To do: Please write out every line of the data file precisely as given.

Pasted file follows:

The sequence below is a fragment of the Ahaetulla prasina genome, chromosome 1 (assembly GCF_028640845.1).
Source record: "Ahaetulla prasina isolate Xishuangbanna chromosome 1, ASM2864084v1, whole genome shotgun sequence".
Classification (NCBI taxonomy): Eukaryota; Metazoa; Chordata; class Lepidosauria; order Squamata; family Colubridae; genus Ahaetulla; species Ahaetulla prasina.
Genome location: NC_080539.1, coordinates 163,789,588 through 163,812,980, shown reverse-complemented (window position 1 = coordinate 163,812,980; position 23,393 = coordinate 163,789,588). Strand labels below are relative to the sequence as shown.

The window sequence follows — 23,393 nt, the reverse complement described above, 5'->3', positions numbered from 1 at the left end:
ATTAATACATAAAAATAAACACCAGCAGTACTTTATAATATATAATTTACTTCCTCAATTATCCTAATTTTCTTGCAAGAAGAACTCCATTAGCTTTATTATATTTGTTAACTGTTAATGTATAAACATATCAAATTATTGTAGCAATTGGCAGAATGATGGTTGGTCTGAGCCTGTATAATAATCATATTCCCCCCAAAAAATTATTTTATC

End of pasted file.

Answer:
The sequence below is a fragment of the Ahaetulla prasina genome, chromosome 1 (assembly GCF_028640845.1).
Source record: "Ahaetulla prasina isolate Xishuangbanna chromosome 1, ASM2864084v1, whole genome shotgun sequence".
Classification (NCBI taxonomy): Eukaryota; Metazoa; Chordata; class Lepidosauria; order Squamata; family Colubridae; genus Ahaetulla; species Ahaetulla prasina.
Genome location: NC_080539.1, coordinates 163,789,588 through 163,812,980, shown reverse-complemented (window position 1 = coordinate 163,812,980; position 23,393 = coordinate 163,789,588). Strand labels below are relative to the sequence as shown.

The window sequence follows — 23,393 nt, the reverse complement described above, 5'->3', positions numbered from 1 at the left end:
ATTAATACATAAAAATAAACACCAGCAGTACTTTATAATATATAATTTACTTCCTCAATTATCCTAATTTTCTTGCAAGAAGAACTCCATTAGCTTTATTATATTTGTTAACTGTTAATGTATAAACATATCAAATTATTGTAGCAATTGGCAGAATGATGGTTGGTCTGAGCCTGTATAATAATCATATTCCCCCCAAAAAATTATTTTATC